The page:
Take Samantha Denny's loft space in Shoreditch, which doubles as her home and a gallery for contemporary artists. Although the place is filled with huge, brightly coloured canvasses and sculptures (there's no exhibition on at the moment, so most of the work on display is by Sam and her partner, James Dean) it is also a comfortable living area, providing an illuminating example of how to display eye-catching modern art in a real-life sitting room.
What's more, creating "Sam's Salon" did not take a great deal of money; there is nothing pretentious or expensive about the interior of this former shoe factory. Much of the furniture, including doors, kitchen shelving and even a towel rail and ironing board, was scavenged from skips. A junk shop provided an elegant 1956 sideboard, and the ancient sofas and chairs are covered in artists' canvas and dustsheets. The only evidence of any sort of designer influence can be seen in the bench and side table by hip furniture trio, Jam, who happen to be friends of Sam's and whose pieces, in any case, are constructed using recycled materials.
"It's all very laid-back," says Sam. "When people come to look round I give them a cup of tea and try to carry on as normal. It's a very relaxing way of buying art. My main principle is having white walls and really plain furniture, so you haven't got things battling against each other. Then, I think, you can do pretty much what you want when it comes to hanging and positioning. Look at the scale of the wall and the scale of the piece and see what works. Just because you've got a large canvas doesn't mean it has to hang all by itself on a huge wall. I often put large pieces quite close together, which makes an impact."
Sam hangs her canvases using mirror plates either side, which screws them flat to the wall and means they will remain straight. They are then also easy to illuminate, with halogen uplighters which she simply unplugs and moves around. She keeps frames as simple as possible, partly because they could detract from bolder work, and partly due to their expense. She advises either no frame at all or a plain wooden one painted in a strong colour that complements the picture. Anything delicate, however, should be under glass.
But what about less conventional modern art? Would it be possible to show a Damien Hirst or a Rachel Whiteread in your suburban semi? Art dealer Richard Salmon's answer is an emphatic yes, with one obvious proviso. "There is a practical question of size. You can't accommodate a Hirst double glass box sculpture with dead cows in it in a room that's 10ft by 12ft. But modern artists do make work that is perfectly domestic in size, and if you can get it through the front door you shouldn't worry about finding somewhere for it to live."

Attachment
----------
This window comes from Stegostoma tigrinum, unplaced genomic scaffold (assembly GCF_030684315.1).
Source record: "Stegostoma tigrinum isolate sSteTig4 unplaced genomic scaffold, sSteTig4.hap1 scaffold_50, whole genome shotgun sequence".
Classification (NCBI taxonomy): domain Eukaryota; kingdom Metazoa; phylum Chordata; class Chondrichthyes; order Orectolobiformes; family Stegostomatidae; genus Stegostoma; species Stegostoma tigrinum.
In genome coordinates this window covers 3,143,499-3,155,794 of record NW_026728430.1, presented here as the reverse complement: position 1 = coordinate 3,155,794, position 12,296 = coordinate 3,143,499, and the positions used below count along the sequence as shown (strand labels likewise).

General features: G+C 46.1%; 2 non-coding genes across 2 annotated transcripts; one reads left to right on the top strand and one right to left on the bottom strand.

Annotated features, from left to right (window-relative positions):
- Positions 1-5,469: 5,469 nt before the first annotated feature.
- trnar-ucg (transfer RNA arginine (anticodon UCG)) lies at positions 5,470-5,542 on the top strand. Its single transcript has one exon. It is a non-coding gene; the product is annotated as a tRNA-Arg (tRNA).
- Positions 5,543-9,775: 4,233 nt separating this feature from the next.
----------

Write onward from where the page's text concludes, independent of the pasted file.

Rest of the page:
Salmon is well qualified to comment on displaying cutting-edge art. As a gallery owner he specialises in 20th-century masters and young contemporaries, and he has been involved, through a previous gallery, with the careers of the now infamous Hirst and Whiteread. Salmon firmly believes that if you are passionate about a work then you will love living with it, wherever and however it is displayed. Frame it unobtrusively, light it in the way you want to see it and hang it (or prop it) anywhere that's practical; the rest is down to the quality of the work itself, he says.
"Modern art is no different to any other type of art in terms of how you show it and how you experience it," he says. "You should worry about your relationship with the art, not where you'll put it. If it's a fantastic thing that you have bought because you want it in your life then it will work out. If you've got a huge white space, a large abstract painting might look very striking, but if you've got a tiny room you could fill a whole wall with works of art and that painting would still look amazing." Exactly the same feelings motivate Sam, who is looking forward to providing a home for a concrete suit, created by James Dean and fashion designer Charlie Allen as part of a recent show, for which Sam was the curator, at Oxo Tower Wharf in London. "At the end of the day its your object and you can do what you like with it," she says. "There are no rules. What's most important is that you really like it, or else there's no point. Be true to yourself, be bold and brave, and it will work."
BUYING CONTEMPORARY ART
l Sam's Salon, 0171 739 5594. Large, bright "Lifestyle" paintings, pounds 600 each; concrete Subbuteo figures by James Dean, pounds 120 each.
l The Richard Salmon Gallery, Edwardes Square Studio, 59 South Edwardes Square, London W8, 0171 602 9494. Open Tues-Sat, 10am-6pm. Until 27 August, showing "Bad August", work by five young artists, priced from pounds 10 to pounds 10,000.
l Axis is a visual arts information service with more than 2,000 contemporary artists on its database. Call 0113 283 3125, or website at http://www.lmu.ac.uk/ces/axis
l The Whitechapel Art Gallery, Whitechapel High Street, London E1, 0171 522 7888. Holds a bi-annual show, the Whitechapel Open, featuring a number of young artists. The next is from 27 March to 31 May 1998. l Art Review magazine is a monthly guide to art with regular Shop Window and Art for Under pounds 1,000 pages. Prices from around pounds 50. For details, call 0171 236 4880.
l Galleries magazine lists hundreds of art galleries and exhibitions, including degree shows and occasional open days at artists' studios, where prices can often be very reasonable. It is available free from most contemporary art galleries. For more information, call 0181 740 7020 or website at http://www.artefact.co.uk.Reuse content